Paul Horowitz

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Paul Horowitz (1986 photo)

Paul Horowitz (born 1942) is an American physicist and electrical engineer, known primarily for his work in electronics design, as well as for his role in the search for extraterrestrial intelligence (see SETI).

Biography[edit]

At age 8, Horowitz achieved distinction as the world's youngest amateur radio operator (or "ham"). He went on to study physics at Harvard University (B.A., 1965; M.A., 1967; Ph.D., 1970), where he has also spent all of his subsequent career. His early work was on scanning microscopy (using both protons and X-rays). Horowitz has also conducted astrophysical research on pulsars and investigations in biophysics. His interest in practical electronics has led to a handful of inventions, including an automated voting machine and an acoustic mechanism for landmine detection. Since 1974 he has taught a practical course in electronics whose lecture notes became one of the best known textbooks in the field: The Art of Electronics (coauthored with Winfield Hill).

Horowitz was one of the pioneers of the search of intelligent life beyond the Earth, and one of the leaders behind SETI. This work has attracted both admiration and criticism. Harvard biologist Ernst Mayr has sharply criticized Horowitz for wasting the resources of the university and the efforts of graduate students on such an endeavour. Carl Sagan provided a strong rebuttal to Mayr's criticism,[1] and pointed out that many eminent biologists and biochemists had endorsed SETI with the statement:

We are unanimous in our conviction that the only significant test of the existence of extraterrestrial intelligence is an experimental one. No a priori arguments on this subject can be compelling or should be used as a substitute for an observational program. We urge the organization of a coordinated, worldwide, and systematic search for extraterrestrial intelligence.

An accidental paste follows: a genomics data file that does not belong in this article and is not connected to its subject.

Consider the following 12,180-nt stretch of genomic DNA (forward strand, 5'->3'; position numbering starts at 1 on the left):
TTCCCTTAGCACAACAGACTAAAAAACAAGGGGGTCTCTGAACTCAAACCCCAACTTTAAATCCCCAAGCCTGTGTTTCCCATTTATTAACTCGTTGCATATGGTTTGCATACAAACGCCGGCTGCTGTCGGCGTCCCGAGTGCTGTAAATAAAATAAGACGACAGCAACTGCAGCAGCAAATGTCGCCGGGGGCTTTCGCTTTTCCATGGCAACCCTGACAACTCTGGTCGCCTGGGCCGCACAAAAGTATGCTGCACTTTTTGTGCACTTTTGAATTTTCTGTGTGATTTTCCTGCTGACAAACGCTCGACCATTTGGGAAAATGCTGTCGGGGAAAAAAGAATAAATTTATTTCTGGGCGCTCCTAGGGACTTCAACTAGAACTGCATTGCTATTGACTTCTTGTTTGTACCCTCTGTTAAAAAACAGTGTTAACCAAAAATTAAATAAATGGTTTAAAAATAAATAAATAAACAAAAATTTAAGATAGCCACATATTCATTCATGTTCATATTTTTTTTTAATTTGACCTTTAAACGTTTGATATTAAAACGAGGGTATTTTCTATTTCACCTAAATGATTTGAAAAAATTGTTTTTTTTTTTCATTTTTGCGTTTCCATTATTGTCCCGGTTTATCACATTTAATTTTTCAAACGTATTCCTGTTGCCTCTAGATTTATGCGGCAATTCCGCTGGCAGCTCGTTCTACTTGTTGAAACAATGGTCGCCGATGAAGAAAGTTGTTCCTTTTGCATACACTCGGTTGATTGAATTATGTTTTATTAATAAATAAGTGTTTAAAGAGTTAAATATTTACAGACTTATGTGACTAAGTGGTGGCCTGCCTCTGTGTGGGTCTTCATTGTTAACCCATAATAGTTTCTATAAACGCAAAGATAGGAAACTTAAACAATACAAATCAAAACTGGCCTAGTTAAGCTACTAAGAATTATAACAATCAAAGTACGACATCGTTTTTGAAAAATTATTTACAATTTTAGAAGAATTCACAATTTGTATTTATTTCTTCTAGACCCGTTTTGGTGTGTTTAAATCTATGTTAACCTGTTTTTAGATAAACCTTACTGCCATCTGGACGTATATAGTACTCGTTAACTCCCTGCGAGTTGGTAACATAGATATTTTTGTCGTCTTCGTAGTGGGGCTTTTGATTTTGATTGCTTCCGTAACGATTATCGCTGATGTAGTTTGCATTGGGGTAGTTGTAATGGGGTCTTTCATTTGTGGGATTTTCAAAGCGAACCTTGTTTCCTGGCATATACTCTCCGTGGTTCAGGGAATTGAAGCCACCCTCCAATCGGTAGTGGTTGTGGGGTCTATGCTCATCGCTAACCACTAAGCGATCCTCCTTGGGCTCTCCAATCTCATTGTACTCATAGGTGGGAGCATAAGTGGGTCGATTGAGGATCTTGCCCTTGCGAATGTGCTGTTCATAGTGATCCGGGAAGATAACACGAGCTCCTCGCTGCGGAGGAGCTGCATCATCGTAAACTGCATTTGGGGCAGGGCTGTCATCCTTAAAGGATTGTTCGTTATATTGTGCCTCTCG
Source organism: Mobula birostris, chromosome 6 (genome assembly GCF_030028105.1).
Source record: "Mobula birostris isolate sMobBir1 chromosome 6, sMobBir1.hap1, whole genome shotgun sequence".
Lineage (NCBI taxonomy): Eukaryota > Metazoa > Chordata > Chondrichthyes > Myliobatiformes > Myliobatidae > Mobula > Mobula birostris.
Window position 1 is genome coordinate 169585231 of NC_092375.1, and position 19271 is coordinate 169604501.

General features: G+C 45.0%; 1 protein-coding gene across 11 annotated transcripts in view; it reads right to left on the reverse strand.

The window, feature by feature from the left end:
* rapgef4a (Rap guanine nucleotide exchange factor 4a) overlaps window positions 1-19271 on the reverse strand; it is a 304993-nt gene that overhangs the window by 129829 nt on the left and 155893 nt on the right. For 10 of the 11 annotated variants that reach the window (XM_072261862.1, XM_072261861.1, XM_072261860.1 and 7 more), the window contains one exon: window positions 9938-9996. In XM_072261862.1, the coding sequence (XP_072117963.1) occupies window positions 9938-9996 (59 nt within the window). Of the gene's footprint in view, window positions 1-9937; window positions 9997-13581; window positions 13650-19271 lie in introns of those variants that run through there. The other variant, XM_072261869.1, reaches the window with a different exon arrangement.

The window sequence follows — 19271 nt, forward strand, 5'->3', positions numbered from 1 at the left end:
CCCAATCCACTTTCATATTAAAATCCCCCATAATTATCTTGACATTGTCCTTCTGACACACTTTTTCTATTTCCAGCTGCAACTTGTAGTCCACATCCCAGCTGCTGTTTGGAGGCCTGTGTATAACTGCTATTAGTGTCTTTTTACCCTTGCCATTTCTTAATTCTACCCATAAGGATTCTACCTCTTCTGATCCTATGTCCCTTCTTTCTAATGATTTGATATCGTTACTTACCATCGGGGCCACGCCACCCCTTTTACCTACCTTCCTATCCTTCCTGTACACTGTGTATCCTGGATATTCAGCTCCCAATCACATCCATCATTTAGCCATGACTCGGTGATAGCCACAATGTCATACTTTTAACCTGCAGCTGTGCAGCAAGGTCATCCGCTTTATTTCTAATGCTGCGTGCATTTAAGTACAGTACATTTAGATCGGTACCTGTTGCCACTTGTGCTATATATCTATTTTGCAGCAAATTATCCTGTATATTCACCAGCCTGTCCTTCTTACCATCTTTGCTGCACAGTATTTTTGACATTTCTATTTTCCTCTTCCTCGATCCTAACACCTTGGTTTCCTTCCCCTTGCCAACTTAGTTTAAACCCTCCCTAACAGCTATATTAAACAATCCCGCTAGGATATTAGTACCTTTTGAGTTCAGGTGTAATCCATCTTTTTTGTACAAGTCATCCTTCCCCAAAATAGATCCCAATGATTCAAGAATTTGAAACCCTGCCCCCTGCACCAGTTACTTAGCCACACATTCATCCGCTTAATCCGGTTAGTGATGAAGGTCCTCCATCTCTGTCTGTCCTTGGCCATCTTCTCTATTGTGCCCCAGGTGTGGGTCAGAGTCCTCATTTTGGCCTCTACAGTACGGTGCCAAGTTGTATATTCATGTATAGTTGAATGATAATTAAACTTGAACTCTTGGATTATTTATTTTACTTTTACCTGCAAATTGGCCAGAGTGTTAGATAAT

Sagan was believed to have based the main character in his novel Contact partly on Horowitz.[3]

Horowitz led the META and BETA SETI projects. Horowitz and Sagan reported that, in the course of project META, they had detected 37 signals "which survived all our cuts" and cannot be positively identified.[4] On September 10, 1988 the university's 84-foot radio dish detected "an enormous spike which was 750 times noise. If you converted the radio signal into audio it would sound just like a tone. It would sound like a flute." All 37 signals, however, have been single events which have never been heard again. The software company 37signals has been named after these signals.[5]

Horowitz holds professorial appointments at Harvard in both physics and electrical engineering. He has also served as a member of the JASON Defense Advisory Group. One of his doctoral students, John A. Howell, is now Emeritus Professor of Physics at Earlham College.

Works[edit]

Horowitz, Paul & Hill, Winfield (1989). The Art of Electronics. Cambridge University Press. ISBN 0-521-37095-7. 

References[edit]

  1. ^ Sagan, Carl (1995). "The Abundance of Life-Bearing Planets". Bioastronomy News 7 (4). 
  2. ^ Sagan, Carl (1982). "Extraterrestrial Intelligence: An International Petition". Science 218 (4571): 426–426. doi:10.1126/science.218.4571.426-a. ISSN 0036-8075. 
  3. ^ "Science on Screen Presents CONTACT with Paul Horowitz". Retrieved 2010-10-29. [dead link]
  4. ^ Horowitz, Paul; Sagan, Carl (1993). "Five years of Project META - an all-sky narrow-band radio search for extraterrestrial signals". The Astrophysical Journal 415: 218. Bibcode:1993ApJ...415..218H. doi:10.1086/173157. ISSN 0004-637X. 
  5. ^ "37signals.com: What's in a Name?". 37signals. Retrieved 2007-04-01. 

External links[edit]